The 7 most common mistakes people make when applying to Global Programmes at KI

If you have decided to apply to a Global Master’s programme here at Karolinska Institutet, you might as well do it right, and we want to help. There are lots of rules and even the best make mistakes – so we put together this guide to help you avoid the most common mistakes.

common-mistake-infographic

 

1. Applying too late

Basically, if you apply after the deadline, your odds of getting accepted are bad since everyone who applied before the deadline are first in line. It’s not guaranteed that we will review your application at all.

How to avoid it?

  1. First of all, get your calendar and add all the key dates now!
  2. Then, start working on your application straight away. Some documents might take a long time to get and submit.
  3. Make a plan. Figure out how long time it will take you to get through all the stuff on our application check-list and put reminders in your calendar.

 

2. Missing out because of misunderstood priorities

Are you interested in more than one programme? Did you know that if you get admitted to your top priority and decline the offer, you lose your chance of accepting your priority number two? Some applicants try to select strategically by selecting a top priority with a higher chance of admission – but if you do that and get admitted to both your priorities, then you can only choose your top priority or nothing at all.

How to avoid it?

Figure out what you want the most. That’s the hard part. Then rank your selections accordingly, so your oh-my-god-this-is-my-dream-programme is number 1, your almost-dream-programme is number 2 and your could-be-kind-of-cool-but-not-that-cool-but-hey-at-least-there-is-a-good-chance-of-getting-admitted-programme is last.

 

3. Submitting digital copies when we need hard copies

Depending on where you have studied, different rules will apply to you. Some can upload documents, others have to send them by mail or ask their university to send the document. Getting it wrong means we cannot consider your application at all.

How to avoid it?

Check out which countries have special requirements for submitting documents and follow those requirements.

 

4. Not proving that you are in your final year of your bachelor’s degree?

Finishing your bachelor’s? You can be admitted on the condition that you complete it. However, just stating in your CV that you are in the final year of your bachelor is not enough. If you don’t deliver proof in a separate document, it’s impossible to be conditionally admitted.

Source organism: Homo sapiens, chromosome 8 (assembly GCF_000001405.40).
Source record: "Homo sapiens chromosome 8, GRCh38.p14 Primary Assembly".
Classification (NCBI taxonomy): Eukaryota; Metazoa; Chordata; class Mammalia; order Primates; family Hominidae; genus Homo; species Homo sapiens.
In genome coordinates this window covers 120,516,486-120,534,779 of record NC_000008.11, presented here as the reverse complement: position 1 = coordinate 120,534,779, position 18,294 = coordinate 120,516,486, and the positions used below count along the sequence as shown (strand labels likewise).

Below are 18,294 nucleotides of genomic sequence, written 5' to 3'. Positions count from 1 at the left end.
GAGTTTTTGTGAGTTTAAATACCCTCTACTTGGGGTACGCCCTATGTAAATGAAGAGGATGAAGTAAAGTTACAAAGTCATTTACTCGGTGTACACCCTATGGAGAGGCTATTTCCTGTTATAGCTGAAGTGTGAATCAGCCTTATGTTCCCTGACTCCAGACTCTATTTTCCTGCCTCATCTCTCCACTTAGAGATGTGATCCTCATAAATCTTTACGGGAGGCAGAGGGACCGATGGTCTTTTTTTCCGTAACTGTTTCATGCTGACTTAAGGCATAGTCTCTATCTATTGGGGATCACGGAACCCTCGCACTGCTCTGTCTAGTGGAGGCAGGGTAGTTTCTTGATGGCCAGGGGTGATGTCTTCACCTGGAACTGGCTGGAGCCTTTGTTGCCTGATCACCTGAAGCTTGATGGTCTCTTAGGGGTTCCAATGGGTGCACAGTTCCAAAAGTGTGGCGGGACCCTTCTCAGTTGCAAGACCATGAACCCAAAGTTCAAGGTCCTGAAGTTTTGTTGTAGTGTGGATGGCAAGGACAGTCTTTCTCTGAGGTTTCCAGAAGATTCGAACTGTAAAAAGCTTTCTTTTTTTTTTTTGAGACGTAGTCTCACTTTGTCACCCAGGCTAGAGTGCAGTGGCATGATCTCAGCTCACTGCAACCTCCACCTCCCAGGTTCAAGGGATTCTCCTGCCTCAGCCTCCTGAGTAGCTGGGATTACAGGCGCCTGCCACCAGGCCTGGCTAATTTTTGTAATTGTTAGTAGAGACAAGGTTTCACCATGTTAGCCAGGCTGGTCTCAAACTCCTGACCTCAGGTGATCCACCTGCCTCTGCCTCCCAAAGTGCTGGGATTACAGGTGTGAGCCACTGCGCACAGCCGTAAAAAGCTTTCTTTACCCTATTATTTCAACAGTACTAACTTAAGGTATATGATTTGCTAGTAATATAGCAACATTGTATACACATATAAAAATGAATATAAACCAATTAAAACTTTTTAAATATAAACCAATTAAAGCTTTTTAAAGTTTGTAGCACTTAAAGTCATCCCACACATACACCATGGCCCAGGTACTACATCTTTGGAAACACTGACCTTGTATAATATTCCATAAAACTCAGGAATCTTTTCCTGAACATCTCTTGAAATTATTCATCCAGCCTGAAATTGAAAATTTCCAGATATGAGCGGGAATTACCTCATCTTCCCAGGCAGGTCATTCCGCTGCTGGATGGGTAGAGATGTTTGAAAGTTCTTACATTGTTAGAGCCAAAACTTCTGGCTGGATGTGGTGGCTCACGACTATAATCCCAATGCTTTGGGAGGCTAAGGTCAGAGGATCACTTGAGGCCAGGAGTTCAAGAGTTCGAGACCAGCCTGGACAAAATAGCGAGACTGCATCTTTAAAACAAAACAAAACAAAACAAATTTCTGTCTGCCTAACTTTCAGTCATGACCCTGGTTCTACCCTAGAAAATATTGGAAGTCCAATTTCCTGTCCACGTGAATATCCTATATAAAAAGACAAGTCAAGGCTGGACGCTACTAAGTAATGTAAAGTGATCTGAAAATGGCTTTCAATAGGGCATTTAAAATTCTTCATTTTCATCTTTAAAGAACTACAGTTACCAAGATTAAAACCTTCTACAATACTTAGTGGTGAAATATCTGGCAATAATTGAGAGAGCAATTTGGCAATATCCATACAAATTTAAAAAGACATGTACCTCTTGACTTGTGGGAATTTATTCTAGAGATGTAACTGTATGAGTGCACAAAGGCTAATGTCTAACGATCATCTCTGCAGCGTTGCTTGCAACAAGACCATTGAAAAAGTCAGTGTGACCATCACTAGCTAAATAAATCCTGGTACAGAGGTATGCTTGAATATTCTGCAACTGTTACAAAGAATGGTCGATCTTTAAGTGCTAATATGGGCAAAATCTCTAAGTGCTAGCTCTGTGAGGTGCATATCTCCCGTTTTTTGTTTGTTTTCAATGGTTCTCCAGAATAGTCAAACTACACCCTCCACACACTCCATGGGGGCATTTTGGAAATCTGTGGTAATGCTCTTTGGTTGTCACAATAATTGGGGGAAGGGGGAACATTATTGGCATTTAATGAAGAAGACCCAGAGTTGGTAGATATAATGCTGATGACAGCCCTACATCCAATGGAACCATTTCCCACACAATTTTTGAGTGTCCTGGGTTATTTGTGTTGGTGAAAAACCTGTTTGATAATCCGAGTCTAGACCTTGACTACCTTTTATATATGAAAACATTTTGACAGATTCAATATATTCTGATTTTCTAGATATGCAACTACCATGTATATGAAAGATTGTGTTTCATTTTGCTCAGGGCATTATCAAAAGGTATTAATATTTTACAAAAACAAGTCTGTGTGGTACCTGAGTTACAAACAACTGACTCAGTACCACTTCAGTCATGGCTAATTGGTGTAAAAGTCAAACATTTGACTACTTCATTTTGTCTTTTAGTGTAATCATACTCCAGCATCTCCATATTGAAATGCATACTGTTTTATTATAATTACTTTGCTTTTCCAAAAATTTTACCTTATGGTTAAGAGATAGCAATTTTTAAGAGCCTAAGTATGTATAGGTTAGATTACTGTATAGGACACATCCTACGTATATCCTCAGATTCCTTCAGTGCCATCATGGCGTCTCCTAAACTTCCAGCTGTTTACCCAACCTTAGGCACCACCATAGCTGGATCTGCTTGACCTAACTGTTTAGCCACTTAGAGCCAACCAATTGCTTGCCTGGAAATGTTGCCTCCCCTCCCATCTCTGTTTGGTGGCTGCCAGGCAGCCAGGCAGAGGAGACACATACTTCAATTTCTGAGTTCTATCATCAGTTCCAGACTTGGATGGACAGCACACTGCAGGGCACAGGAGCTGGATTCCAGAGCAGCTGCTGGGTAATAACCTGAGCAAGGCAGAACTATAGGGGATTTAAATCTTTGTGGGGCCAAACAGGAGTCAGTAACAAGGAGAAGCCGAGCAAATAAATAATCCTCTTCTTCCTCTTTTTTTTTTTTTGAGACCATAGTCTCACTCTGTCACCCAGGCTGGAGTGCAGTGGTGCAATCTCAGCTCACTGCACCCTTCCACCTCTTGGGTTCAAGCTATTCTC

How to fix it?

Provide us with a certification from your current university.

 

5. Not scanning ORIGINAL documents in COLOUR

Scanning documents to upload them? If you don’t scan the original version AND do it in colour, your documents will not be considered a part of the application. It’s as simple as that. Not even scanning a certified copy is okay.

How to fix it?

  1. Only scan original documents (not even certified copies are okay to scan)
  2. Scan everything in colour. Always.
  3. Follow the uploading instructions.

But how about documents that are only in black and white from the start, you might ask. In that case, you should still scan them in colour, just to be 100% sure.

 

6. Not documenting your English proficiency because you think your studies prove your skills

Even if the instructional language of your bachelor’s degree was English, you might still have to provide us with an official certificate of your English proficiency. Documenting your English proficiency is a definite must for everyone.

How to fix it?

Don’t just assume that your English skills are documented. Check out the ways you can document your English proficiency and make sure you have done it on way or another.

 

7. Not submitting proof of your work and research experience

Submitting your CV works differently. Make sure to use our CV form – there is a specific one for each programme. It is not enough to simply write in your CV where you have worked (and/or done research). You will only get points for experience that we have documented proof of.

How to fix it?

Read the instruction in the CV form thoroughly, and provide us with letters accordingly. For example, documents should have the official letterhead of the organisation and name, position and signature of the person confirming your experience.

 

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That’s all for now. We hope you found this blog useful.

The kindest regards and the best of luck
The International Admissions Team at Karolinska Intitutet

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